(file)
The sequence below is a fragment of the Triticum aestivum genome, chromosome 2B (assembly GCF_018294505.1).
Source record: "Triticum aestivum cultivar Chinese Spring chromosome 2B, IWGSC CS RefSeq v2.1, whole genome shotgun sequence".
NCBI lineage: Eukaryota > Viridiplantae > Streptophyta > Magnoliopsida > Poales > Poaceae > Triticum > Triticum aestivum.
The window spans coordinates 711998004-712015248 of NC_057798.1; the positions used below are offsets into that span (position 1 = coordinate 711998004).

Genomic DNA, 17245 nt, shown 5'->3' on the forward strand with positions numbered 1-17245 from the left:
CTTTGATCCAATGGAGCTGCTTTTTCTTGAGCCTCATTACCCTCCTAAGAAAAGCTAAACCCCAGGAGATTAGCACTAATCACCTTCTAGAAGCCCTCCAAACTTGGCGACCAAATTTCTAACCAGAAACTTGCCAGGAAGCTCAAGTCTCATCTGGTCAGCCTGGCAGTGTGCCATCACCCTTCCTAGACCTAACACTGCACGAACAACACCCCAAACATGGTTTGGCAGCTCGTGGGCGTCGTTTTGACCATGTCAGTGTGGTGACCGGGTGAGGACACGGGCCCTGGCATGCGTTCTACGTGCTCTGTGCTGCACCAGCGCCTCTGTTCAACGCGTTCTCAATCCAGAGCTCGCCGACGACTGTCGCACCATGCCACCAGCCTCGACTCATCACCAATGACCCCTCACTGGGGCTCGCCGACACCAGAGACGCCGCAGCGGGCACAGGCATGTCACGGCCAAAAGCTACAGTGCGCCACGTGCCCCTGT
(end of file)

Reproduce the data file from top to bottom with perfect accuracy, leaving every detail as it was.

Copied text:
The sequence below is a fragment of the Triticum aestivum genome, chromosome 2B (assembly GCF_018294505.1).
Source record: "Triticum aestivum cultivar Chinese Spring chromosome 2B, IWGSC CS RefSeq v2.1, whole genome shotgun sequence".
NCBI lineage: Eukaryota > Viridiplantae > Streptophyta > Magnoliopsida > Poales > Poaceae > Triticum > Triticum aestivum.
The window spans coordinates 711998004-712015248 of NC_057798.1; the positions used below are offsets into that span (position 1 = coordinate 711998004).

Genomic DNA, 17245 nt, shown 5'->3' on the forward strand with positions numbered 1-17245 from the left:
CTTTGATCCAATGGAGCTGCTTTTTCTTGAGCCTCATTACCCTCCTAAGAAAAGCTAAACCCCAGGAGATTAGCACTAATCACCTTCTAGAAGCCCTCCAAACTTGGCGACCAAATTTCTAACCAGAAACTTGCCAGGAAGCTCAAGTCTCATCTGGTCAGCCTGGCAGTGTGCCATCACCCTTCCTAGACCTAACACTGCACGAACAACACCCCAAACATGGTTTGGCAGCTCGTGGGCGTCGTTTTGACCATGTCAGTGTGGTGACCGGGTGAGGACACGGGCCCTGGCATGCGTTCTACGTGCTCTGTGCTGCACCAGCGCCTCTGTTCAACGCGTTCTCAATCCAGAGCTCGCCGACGACTGTCGCACCATGCCACCAGCCTCGACTCATCACCAATGACCCCTCACTGGGGCTCGCCGACACCAGAGACGCCGCAGCGGGCACAGGCATGTCACGGCCAAAAGCTACAGTGCGCCACGTGCCCCTGT